Environmental Reads

You Really Can’t Go Home

For this assignment we had to read and write about another classmate’s website. I chose to read an entry from Shannon, who is also from my home county in the New York Hudson Valley. I haven’t lived there in eight years now, but I do visit often. It’s always strange to see the changes that have been made, but I’ve always tried to keep on top of the big ones. Which is why, when building began on our county’s very own fracking site, I knew all about it.

Located about 5 miles away from my high school, and 8 miles away from my childhood home, is the CPV Valley Energy Center. CPV Valley Energy Center is a natural gas power plant that came to be through skirting regulations and side deals with local legislative officials. As Shannon shared in her post, a small group of community members tried to stop the project when they found out what was happening, but it was too little, too late when the money had already changed hands between the Wawayanda councils and CPV. The plant went up on the side of Interstate 84, next to a section 8 apartment complex and a MedLine packaging plant.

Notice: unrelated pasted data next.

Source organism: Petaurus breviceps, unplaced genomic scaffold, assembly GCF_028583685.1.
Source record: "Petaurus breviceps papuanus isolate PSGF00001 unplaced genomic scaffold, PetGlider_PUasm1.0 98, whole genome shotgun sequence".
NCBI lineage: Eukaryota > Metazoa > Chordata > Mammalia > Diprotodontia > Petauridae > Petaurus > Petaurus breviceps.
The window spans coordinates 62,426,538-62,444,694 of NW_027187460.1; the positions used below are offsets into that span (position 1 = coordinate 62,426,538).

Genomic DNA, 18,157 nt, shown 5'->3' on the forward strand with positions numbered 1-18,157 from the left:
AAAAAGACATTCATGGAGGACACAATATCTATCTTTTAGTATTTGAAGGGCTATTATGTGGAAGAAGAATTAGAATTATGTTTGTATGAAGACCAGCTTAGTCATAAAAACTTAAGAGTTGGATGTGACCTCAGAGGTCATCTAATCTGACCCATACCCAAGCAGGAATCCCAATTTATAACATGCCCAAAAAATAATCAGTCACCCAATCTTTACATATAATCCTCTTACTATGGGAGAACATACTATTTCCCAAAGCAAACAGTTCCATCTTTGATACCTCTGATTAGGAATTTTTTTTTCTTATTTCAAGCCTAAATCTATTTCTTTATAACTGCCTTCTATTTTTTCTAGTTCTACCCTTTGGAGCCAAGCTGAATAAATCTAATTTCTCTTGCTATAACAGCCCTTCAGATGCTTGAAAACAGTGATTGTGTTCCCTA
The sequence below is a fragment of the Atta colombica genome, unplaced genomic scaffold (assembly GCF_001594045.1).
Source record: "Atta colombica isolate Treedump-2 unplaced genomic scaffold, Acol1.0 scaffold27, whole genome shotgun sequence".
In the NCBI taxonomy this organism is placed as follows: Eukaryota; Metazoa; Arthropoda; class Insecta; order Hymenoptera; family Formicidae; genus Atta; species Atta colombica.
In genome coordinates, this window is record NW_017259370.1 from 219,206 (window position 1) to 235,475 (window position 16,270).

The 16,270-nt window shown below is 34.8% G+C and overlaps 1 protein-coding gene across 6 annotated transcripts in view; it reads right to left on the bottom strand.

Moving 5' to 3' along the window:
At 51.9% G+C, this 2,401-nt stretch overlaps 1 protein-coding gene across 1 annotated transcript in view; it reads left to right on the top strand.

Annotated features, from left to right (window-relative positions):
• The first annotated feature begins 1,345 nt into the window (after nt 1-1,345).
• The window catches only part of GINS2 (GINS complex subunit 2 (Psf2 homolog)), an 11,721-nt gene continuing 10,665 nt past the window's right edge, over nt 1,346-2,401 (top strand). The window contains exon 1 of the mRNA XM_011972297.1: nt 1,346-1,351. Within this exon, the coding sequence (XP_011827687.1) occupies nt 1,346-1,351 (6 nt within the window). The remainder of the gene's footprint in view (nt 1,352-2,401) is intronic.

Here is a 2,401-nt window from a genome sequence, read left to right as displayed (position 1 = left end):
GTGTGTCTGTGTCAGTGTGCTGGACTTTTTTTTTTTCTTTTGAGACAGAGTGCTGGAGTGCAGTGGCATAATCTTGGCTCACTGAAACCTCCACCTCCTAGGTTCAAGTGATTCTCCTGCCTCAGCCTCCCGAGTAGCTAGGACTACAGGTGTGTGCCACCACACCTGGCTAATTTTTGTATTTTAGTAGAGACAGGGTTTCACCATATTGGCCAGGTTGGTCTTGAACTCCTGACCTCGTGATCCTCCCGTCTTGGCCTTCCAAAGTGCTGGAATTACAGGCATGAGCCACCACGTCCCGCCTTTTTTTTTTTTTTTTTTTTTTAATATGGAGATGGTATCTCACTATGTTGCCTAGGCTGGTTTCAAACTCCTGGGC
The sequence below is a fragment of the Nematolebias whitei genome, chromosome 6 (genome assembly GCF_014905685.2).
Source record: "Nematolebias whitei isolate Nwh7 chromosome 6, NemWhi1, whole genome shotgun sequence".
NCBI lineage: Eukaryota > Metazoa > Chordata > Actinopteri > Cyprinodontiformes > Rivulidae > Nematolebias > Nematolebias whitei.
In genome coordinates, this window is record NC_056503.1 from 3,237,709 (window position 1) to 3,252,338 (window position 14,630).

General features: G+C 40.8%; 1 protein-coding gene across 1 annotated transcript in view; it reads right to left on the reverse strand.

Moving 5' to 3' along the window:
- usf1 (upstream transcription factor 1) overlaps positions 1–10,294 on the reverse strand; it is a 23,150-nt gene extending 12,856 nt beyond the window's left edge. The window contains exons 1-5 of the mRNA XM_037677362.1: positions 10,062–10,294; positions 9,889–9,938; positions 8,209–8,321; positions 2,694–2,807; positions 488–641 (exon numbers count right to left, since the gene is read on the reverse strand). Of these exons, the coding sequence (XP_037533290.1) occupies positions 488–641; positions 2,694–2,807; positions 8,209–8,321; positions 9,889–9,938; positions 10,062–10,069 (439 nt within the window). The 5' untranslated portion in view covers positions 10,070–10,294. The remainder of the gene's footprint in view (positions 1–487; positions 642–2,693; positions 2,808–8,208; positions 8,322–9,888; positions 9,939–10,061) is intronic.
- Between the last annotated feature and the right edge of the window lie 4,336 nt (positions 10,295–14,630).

The CPV website boasts cleaner and safer energy options. However, one of their plants in Minisink, New York, has been cited for causing health issues in children. As this EcoWatch article reports, “because of emissions from the compressor station children living nearby began suffering from nosebleeds, rashes, headaches and dizziness.” Despite the well documented risks, CPV’s station in my hometown was able to open, and as Shannon mentioned, there have been several documented incidences of similar health effects while the plant and the town remain silent.

Shannon’s post was a great reminder of how the world can change in subtle and even monumental ways when we’re not looking. I thought that I remembered my home, and stayed up-to-date in what was going on, but clearly I was mistaken. The corporations that stand to benefit from these deals are cognizant of that and often take advantage of marginalized communities in ways they would never predict or be able to counteract. Because of that fact, I can never go home, because home as I knew it has been forever changed.

This post meets the requirement of Assignment 6 for Fall 2020 ESS210 at Drew University.

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